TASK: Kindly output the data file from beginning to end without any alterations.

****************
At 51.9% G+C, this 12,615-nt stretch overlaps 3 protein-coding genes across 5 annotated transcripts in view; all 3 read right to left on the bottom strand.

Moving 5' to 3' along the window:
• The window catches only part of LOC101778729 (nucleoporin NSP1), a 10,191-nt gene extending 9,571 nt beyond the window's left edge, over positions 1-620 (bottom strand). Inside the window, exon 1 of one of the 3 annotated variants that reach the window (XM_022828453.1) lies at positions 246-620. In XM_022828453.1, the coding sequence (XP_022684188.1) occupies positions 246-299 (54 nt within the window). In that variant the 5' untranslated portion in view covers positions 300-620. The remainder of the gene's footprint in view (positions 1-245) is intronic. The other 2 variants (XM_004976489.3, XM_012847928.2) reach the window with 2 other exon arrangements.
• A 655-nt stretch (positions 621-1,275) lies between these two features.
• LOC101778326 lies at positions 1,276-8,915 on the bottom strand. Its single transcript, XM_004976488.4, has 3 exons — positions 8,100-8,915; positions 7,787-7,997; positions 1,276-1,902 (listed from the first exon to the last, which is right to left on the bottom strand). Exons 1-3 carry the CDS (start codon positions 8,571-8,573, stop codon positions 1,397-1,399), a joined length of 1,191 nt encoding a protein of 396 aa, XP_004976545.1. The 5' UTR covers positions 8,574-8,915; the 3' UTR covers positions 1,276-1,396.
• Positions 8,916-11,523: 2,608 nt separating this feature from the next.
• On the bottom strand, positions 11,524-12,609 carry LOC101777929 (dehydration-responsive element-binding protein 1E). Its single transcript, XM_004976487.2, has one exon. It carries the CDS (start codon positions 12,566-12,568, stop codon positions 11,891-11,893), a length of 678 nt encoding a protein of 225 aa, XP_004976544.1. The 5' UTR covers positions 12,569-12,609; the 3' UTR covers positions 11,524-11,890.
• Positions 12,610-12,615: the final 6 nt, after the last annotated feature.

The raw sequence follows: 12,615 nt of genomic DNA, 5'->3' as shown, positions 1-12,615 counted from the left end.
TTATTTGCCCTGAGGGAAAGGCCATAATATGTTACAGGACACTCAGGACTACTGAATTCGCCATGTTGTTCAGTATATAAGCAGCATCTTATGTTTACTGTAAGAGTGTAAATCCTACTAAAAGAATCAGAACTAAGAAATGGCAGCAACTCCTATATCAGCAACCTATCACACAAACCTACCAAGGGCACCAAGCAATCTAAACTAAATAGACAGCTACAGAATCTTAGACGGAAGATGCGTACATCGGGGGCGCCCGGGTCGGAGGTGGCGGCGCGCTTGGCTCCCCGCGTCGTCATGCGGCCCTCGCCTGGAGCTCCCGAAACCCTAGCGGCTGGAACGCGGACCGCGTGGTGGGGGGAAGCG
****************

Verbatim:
At 51.9% G+C, this 12,615-nt stretch overlaps 3 protein-coding genes across 5 annotated transcripts in view; all 3 read right to left on the bottom strand.

Moving 5' to 3' along the window:
• The window catches only part of LOC101778729 (nucleoporin NSP1), a 10,191-nt gene extending 9,571 nt beyond the window's left edge, over positions 1-620 (bottom strand). Inside the window, exon 1 of one of the 3 annotated variants that reach the window (XM_022828453.1) lies at positions 246-620. In XM_022828453.1, the coding sequence (XP_022684188.1) occupies positions 246-299 (54 nt within the window). In that variant the 5' untranslated portion in view covers positions 300-620. The remainder of the gene's footprint in view (positions 1-245) is intronic. The other 2 variants (XM_004976489.3, XM_012847928.2) reach the window with 2 other exon arrangements.
• A 655-nt stretch (positions 621-1,275) lies between these two features.
• LOC101778326 lies at positions 1,276-8,915 on the bottom strand. Its single transcript, XM_004976488.4, has 3 exons — positions 8,100-8,915; positions 7,787-7,997; positions 1,276-1,902 (listed from the first exon to the last, which is right to left on the bottom strand). Exons 1-3 carry the CDS (start codon positions 8,571-8,573, stop codon positions 1,397-1,399), a joined length of 1,191 nt encoding a protein of 396 aa, XP_004976545.1. The 5' UTR covers positions 8,574-8,915; the 3' UTR covers positions 1,276-1,396.
• Positions 8,916-11,523: 2,608 nt separating this feature from the next.
• On the bottom strand, positions 11,524-12,609 carry LOC101777929 (dehydration-responsive element-binding protein 1E). Its single transcript, XM_004976487.2, has one exon. It carries the CDS (start codon positions 12,566-12,568, stop codon positions 11,891-11,893), a length of 678 nt encoding a protein of 225 aa, XP_004976544.1. The 5' UTR covers positions 12,569-12,609; the 3' UTR covers positions 11,524-11,890.
• Positions 12,610-12,615: the final 6 nt, after the last annotated feature.

The raw sequence follows: 12,615 nt of genomic DNA, 5'->3' as shown, positions 1-12,615 counted from the left end.
TTATTTGCCCTGAGGGAAAGGCCATAATATGTTACAGGACACTCAGGACTACTGAATTCGCCATGTTGTTCAGTATATAAGCAGCATCTTATGTTTACTGTAAGAGTGTAAATCCTACTAAAAGAATCAGAACTAAGAAATGGCAGCAACTCCTATATCAGCAACCTATCACACAAACCTACCAAGGGCACCAAGCAATCTAAACTAAATAGACAGCTACAGAATCTTAGACGGAAGATGCGTACATCGGGGGCGCCCGGGTCGGAGGTGGCGGCGCGCTTGGCTCCCCGCGTCGTCATGCGGCCCTCGCCTGGAGCTCCCGAAACCCTAGCGGCTGGAACGCGGACCGCGTGGTGGGGGGAAGCG